"The opinion of people -- of our citizens of our nation as the bearer of sovereignty and main source of power -- should be decisive," he said. "Everything is ultimately decided by the people."

The head of Russia's Central Election Commission, Yelena Pamfilova, said she's on standby to organize the vote but suggested the changes may well be implemented without a referendum being held at all.

"I don't think it will come to a referendum. There are other forms of discussion," she told Interfax.

Since Putin's latest reelection, in 2018, to a fourth and apparently final term, several highly placed officials -- including the parliament speaker and Russia's chief justice -- have hinted at the possibility of amending the Russian Constitution in a way that could bestow upon Putin an alternative role at Russia's helm or extend his presidency beyond 2024.

During a marathon press conference in December, Putin also hinted that the constitution could be changed, suggesting the word "consecutive" could be removed from a constitutional clause that states no individual can serve beyond two consecutive presidential terms.

"Your humble servant served two successive terms and then stepped down and had the constitutional right to return to the post of president," he said at the time. "But some of our political scientists and activists do not like this and maybe this could be removed, possibly."

The ambiguous comment immediately prompted Kremlin watchers and Twitter denizens to speculate on what the Russian president meant: Was he paving the way to legally retain power beyond 2024 or circumscribing the powers of his successor?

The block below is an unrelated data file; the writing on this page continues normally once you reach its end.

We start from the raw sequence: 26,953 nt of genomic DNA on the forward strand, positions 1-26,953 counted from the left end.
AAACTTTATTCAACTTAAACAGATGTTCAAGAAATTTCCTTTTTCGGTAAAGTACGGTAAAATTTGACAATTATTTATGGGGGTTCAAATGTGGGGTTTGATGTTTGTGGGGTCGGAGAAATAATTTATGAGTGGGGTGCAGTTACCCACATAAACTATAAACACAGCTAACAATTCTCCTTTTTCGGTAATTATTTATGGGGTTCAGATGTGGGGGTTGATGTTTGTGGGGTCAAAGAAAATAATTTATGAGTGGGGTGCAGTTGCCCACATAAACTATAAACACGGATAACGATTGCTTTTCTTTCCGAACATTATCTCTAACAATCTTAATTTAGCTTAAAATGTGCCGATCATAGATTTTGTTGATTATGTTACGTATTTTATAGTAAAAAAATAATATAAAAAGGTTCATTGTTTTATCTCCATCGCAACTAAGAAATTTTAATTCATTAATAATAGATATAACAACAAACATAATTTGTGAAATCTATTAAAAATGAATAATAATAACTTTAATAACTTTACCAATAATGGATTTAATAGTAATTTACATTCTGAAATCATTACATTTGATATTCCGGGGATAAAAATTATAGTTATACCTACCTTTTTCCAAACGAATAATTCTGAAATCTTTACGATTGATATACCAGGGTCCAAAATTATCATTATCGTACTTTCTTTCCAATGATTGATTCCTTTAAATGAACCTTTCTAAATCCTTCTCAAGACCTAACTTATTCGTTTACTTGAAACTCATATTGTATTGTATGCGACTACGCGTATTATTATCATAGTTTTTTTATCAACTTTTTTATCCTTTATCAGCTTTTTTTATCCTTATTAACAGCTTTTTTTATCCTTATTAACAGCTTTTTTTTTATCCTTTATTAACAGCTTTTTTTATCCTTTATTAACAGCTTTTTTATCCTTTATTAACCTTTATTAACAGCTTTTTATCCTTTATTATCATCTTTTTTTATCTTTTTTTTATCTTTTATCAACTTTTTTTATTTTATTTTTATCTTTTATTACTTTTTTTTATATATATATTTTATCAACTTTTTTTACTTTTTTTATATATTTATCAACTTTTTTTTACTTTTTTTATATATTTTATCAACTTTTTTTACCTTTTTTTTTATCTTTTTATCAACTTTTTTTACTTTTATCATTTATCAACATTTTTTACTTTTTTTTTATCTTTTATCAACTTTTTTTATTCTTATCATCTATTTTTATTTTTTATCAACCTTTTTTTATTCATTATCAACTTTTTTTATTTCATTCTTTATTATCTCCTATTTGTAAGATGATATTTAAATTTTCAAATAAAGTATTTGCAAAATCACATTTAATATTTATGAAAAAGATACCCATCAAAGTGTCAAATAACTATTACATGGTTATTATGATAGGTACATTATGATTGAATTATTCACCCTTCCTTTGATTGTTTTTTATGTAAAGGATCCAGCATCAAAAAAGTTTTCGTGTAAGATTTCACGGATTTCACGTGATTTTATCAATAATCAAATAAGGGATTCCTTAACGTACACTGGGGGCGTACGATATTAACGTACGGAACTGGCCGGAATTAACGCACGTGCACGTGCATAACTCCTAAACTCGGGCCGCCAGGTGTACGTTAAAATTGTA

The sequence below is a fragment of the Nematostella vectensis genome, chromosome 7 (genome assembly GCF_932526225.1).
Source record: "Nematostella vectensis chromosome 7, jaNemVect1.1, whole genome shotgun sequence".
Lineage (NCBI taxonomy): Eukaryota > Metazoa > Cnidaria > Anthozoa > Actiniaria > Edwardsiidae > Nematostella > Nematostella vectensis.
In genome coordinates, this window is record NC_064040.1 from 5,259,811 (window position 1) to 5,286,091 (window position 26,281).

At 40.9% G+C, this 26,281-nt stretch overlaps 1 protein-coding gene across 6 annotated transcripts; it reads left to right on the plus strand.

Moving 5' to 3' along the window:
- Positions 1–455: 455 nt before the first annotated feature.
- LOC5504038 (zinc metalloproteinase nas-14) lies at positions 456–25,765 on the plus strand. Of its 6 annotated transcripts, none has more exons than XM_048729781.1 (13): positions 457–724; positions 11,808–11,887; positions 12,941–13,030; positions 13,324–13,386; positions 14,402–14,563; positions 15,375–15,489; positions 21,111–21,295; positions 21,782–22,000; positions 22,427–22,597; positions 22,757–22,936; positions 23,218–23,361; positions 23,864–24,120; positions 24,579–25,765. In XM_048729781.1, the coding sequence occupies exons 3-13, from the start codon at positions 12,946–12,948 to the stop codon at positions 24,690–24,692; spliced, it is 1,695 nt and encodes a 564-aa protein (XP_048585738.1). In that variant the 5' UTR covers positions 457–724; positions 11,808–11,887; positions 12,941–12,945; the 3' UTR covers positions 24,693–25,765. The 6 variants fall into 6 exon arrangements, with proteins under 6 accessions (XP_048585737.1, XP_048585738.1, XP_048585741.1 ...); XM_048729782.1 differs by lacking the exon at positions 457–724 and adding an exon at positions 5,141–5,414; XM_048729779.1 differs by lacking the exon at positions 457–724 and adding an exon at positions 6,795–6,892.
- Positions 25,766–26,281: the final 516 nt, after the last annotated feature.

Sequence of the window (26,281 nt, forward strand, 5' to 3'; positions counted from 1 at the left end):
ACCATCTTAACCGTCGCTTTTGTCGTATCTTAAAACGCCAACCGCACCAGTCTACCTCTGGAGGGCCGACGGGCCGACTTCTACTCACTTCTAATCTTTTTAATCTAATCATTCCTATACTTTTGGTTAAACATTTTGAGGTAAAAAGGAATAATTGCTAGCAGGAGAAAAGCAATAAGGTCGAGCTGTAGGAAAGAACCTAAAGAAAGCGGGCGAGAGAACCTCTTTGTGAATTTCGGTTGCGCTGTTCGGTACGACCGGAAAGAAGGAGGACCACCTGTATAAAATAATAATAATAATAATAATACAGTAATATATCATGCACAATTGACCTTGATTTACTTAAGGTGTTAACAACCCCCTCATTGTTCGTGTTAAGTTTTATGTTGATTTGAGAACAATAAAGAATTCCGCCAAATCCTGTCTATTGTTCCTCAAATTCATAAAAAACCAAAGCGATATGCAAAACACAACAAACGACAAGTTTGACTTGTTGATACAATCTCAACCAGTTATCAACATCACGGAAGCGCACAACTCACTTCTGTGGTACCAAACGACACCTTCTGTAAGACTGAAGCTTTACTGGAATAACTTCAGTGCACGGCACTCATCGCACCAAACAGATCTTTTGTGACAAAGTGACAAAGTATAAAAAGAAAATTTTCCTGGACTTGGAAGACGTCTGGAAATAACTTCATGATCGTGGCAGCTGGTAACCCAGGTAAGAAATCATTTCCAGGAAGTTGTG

Returning to that discussion in his state-of-the-nation address, Putin said he agreed that no individual should serve more than two consecutive terms as president, but added: "I don't think it's a fundamental question."

In his speech on January 15, Putin appeared to end speculation that this would be a path he'd follow. But for some, it served as confirmation that he was seeking a way to stay in power beyond his current term, even if he'd no longer, officially, be president.

"He wants to organize a power transition while retaining control over the political situation for the foreseeable future," said Makarkin, citing the example of Nursultan Nazarbaev in Kazakhstan, who resigned in March after nearly 30 years as president but continues to head the ruling party and chair that country's influential Security Council.

Of course, after two decades ruling Russia as either president or prime minister, Putin's statements on the need for a power transition, even if genuine, struck many as hypocritical -- especially when coupled with promises of addressing wage stagnation delivered to a room filled with officials accused of rampant corruption and of holding undeclared assets at home and abroad.

After the president called for reforms to Russia's education system, perhaps the most scathing indictment of the political system he oversees came from Aleksandr Gorbunov, a wheelchair-bound 27-year-old who has emerged as one of Putin's most acerbic critics.

"Billionaires with unlimited power who have ruled the country for 20 years as they like are sitting in the hall promising to arrange hot meals for school students," he wrote.

  • 16x9 Image

    Matthew Luxmoore

    Matthew Luxmoore is a Moscow-based journalist covering Russia and the former Soviet Union. He has reported for The New York Times in Moscow and has written for The Guardian, Politico, The New Republic, and Foreign Policy. He’s a graduate of Harvard’s Davis Center and a recipient of New York University's Reporting Award and the Fulbright Alistair Cooke Journalism Award.

RFE/RL has been declared an "undesirable organization" by the Russian government.

If you are in Russia or the Russia-controlled parts of Ukraine and hold a Russian passport or are a stateless person residing permanently in Russia or the Russia-controlled parts of Ukraine, please note that you could face fines or imprisonment for sharing, liking, commenting on, or saving our content, or for contacting us.

To find out more, click here.